Inside Politics

Eyes on retail sector as Shoprite confirms exit

Wednesday, September 9th, 2020 00:00 |
South Africa’s Shoprite Holdings will close its remaining two stores in Kenya in the next three months. Photo/PD/Courtesy

Steve Umidha @UmidhaSteve

Shoprite Holdings Ltd, Africa’s largest consumer goods retailer will close and dispose of its remaining two stores in Kenya in the next three months — barely two years after its entry into the local market.

Announcement by the South African retailer yesterday is yet another strong validation that the country’s retail sector is on its death bed, with just two brands; Naivas and Quickmatt now controlling the local market.

The Cape Town-based company announced in April that it was evaluating its operations in East Africa as part of a wider plan to exit markets that have proved to be unprofitable – after another retailer, Botswana’s Choppies quit the market for similar reasons. 

In March this year, Shoprite unexpectedly halted its aggressive expansion in Kenya after the firm announced the closure of its Waterfront branch in Nairobi’s upmarket Karen suburb, rendering more than 100 workers redundant.

Currency devaluations

Further concerns like currency devaluations in markets of operations, supply concerns and low consumer spending in economies like Angola, Nigeria and Zambia had weighed on the retailer’s earnings.

“Kenya has continued to underperform relative to our return requirements,” the retailer said, as quoted by Reuters, adding its decision to leave had been confirmed by the economic impact of Coronavirus (Covid-19).

Shoprite opened its first supermarket in Kenya at Westgate Mall, Nairobi, in December 2018, hoping to take advantage of disarray in Kenya’s grocery sector after the collapse of Uchumi Supermarkets and Nakumatt, two of the country’s top three retailers.

The rapid groundswell of e-commerce has also thrown many retailers in a stubborn reality with many shoppers today now taking advantage of such new services, in which they place an order online and hit a convenient pickup location to retrieve their groceries—often without ever having to leave their house or car.

According to the Vision 2030 plan the retail sector was touted among the six priority sectors that had been projected to make up the largest part of Kenya’s gross domestic product (GDP) and create approximately 50 per cent of total formal employment.

However, that is not the case anymore, with the sector experiencing unprecedented decline in the last five years.

In 2016 for instance, the sector expanded by 13 per cent hitting the all-time high in terms of spending by 1.8 trillion shillings, according to a survey conducted by Proctor and Gamble (P&G).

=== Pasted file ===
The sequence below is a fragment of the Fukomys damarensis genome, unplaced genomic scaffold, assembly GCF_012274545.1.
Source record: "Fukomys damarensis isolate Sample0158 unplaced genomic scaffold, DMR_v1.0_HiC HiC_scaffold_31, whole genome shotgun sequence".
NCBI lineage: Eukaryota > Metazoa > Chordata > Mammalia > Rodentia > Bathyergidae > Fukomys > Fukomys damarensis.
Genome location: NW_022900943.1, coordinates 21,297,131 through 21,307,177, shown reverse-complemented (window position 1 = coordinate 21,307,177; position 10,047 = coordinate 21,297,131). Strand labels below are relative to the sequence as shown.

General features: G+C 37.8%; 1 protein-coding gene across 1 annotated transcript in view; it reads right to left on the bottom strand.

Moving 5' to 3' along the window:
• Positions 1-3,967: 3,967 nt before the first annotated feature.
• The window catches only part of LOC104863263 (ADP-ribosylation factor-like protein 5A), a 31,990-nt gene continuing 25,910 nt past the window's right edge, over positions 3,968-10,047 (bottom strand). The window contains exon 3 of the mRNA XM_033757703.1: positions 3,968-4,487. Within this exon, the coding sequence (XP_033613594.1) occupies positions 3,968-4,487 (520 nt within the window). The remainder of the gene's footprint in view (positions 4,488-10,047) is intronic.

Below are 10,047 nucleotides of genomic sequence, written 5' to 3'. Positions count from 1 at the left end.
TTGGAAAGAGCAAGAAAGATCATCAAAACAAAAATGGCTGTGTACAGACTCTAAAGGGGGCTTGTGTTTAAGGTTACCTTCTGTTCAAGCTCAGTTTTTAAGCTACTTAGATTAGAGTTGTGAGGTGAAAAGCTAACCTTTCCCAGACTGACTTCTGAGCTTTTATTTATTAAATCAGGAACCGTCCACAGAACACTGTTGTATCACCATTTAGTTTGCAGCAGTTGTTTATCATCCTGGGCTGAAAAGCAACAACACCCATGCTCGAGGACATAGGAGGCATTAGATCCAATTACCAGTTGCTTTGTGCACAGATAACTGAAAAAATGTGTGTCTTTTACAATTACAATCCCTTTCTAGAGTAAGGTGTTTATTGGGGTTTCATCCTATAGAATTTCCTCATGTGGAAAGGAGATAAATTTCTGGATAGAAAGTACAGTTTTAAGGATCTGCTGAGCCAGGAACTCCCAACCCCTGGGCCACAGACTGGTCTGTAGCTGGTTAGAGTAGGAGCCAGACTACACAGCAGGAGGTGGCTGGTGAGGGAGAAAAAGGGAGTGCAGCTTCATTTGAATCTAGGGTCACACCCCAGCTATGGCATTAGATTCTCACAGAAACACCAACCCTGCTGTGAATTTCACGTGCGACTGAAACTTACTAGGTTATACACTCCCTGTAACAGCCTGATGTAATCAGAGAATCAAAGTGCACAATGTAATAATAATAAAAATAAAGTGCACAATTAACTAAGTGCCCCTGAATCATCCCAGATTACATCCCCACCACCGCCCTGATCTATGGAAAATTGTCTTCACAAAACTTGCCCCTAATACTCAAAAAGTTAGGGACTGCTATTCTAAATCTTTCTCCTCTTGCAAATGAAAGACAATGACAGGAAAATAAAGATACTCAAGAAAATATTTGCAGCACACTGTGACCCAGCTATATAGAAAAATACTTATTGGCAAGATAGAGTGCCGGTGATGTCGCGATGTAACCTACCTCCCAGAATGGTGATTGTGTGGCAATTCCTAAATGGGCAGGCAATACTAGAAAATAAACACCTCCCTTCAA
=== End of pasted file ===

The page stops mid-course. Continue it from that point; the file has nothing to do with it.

Since then recent trends characterising Kenya’s retail sector reveals mixed fortunes with subsequent exodus of suppliers, unhappy over unpaid bills, left empty shelves in key retailer’s stores, as losses mounted.

Uchumi, Kenya’s only listed retailer for example, was thrown into turmoil in June 2015 when it sacked its chief executive for alleged gross misconduct and an audit uncovered the loss of funds raised through a rights issue.

Tuskys Supermarkets, the once vibrant retailer, also found itself in a comparable situation recently with the retailer now keen to revamp its operations.

A fortnight ago, Tuskys said it will restock its outlets to the tune of Sh1.2 billion, a move it says will revive its business with the restocking to be done in conjunction with its leading suppliers, as the firm embarks on full business recovery.

“Several other branch re-launch events will follow the re-launch of Tuskys Greenspan across the country as we begin to regain our footing,” said its Chief executive Dan Githua, during the launch of its customer rewards programme dubbed ‘Tuskys Back-to-Back Sale’ that will also feature the relaunch of some of its supermarket outlets.

Stock outs

The announcement to restock comes at a time when the Competition Authority of Kenya (CAK) said it is closely watching the retailer, after it defaulted on suppliers, a move that resulted in stock outs and closure of some of its branches.

Tuskys is heavily in debt and owes suppliers a total of Sh6.2 billion but says it has reached an agreement to pay 40 per cent of the amount over two years.

Supplier debt coupled with a drop in business in the retail space, occasioned by Covid-19, has in the last two months threatened its business with the retailer forced to close some branches on reduced cash flow.

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